Look Before You Lend
Is this person coming to you for a bailout because every credit card, financing company, and bank turned her down? If you're the last resort, be wary.
Are you helping out your daughter who's raising kids on her own and was recently blindsided by medical bills—or are you bankrolling your daughter who's having trouble making the payments on her BMW? Think twice before supporting an indulgence.
What if I never see this money again?
Don't you dare tap your own emergency savings to pay for someone else's crisis. If something happens to you and you haven't been repaid, then you'll be the one having to ask for help.
What terms am I being offered?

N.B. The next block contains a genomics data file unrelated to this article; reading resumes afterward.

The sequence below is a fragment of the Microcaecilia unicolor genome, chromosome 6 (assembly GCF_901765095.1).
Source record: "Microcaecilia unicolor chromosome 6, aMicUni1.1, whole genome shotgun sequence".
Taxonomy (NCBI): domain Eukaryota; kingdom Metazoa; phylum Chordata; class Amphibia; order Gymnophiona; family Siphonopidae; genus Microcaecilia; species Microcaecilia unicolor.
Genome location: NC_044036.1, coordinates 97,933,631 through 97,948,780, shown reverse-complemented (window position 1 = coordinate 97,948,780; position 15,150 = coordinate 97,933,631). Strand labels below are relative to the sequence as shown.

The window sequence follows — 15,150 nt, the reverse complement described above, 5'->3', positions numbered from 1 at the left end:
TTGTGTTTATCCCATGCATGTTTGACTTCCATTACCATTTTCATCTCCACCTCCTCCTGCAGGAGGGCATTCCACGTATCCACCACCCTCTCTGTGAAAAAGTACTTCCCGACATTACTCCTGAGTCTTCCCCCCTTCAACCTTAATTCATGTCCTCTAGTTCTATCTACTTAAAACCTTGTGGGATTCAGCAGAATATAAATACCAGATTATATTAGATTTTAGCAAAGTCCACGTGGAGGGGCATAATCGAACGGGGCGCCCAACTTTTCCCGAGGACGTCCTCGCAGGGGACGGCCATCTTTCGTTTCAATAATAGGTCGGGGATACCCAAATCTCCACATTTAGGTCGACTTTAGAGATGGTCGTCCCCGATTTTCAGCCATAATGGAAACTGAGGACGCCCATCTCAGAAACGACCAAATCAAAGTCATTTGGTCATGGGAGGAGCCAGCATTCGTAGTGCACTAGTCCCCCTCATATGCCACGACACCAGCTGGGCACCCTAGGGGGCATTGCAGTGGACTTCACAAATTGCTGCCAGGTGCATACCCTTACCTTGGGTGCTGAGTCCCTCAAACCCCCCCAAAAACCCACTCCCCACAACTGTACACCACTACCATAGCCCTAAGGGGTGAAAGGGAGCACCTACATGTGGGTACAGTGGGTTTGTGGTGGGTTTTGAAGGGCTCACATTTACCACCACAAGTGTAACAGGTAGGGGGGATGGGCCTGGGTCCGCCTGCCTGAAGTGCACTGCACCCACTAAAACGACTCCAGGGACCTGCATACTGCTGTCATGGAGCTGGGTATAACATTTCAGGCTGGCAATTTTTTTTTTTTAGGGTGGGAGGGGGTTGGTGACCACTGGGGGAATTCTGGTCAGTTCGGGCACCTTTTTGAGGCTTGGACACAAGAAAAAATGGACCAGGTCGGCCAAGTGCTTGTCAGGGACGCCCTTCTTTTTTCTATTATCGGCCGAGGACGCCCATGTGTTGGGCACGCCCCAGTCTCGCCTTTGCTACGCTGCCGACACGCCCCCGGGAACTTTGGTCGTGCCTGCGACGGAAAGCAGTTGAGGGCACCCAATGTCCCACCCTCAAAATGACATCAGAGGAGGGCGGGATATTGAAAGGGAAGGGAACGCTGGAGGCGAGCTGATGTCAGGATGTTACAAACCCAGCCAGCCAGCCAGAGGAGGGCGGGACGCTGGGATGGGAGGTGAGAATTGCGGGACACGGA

When someone asks for money but doesn't mention how she intends to repay you, that's a problem. If she respects you, her initial request should come with the proposal of signing a written document, called a promissory note, in which she outlines the agreement. She must commit to a schedule for when repayment begins, the interest rate, how often she'll make installments, and the penalty for lateness. (It's also a good idea to get the document notarized. If you wind up in a dispute, you would have an easier time proving the claim is valid.) Sound a bit businesslike? It should. You're loaning money, not a cup of sugar. To keep things as sweet as possible, put everything in writing.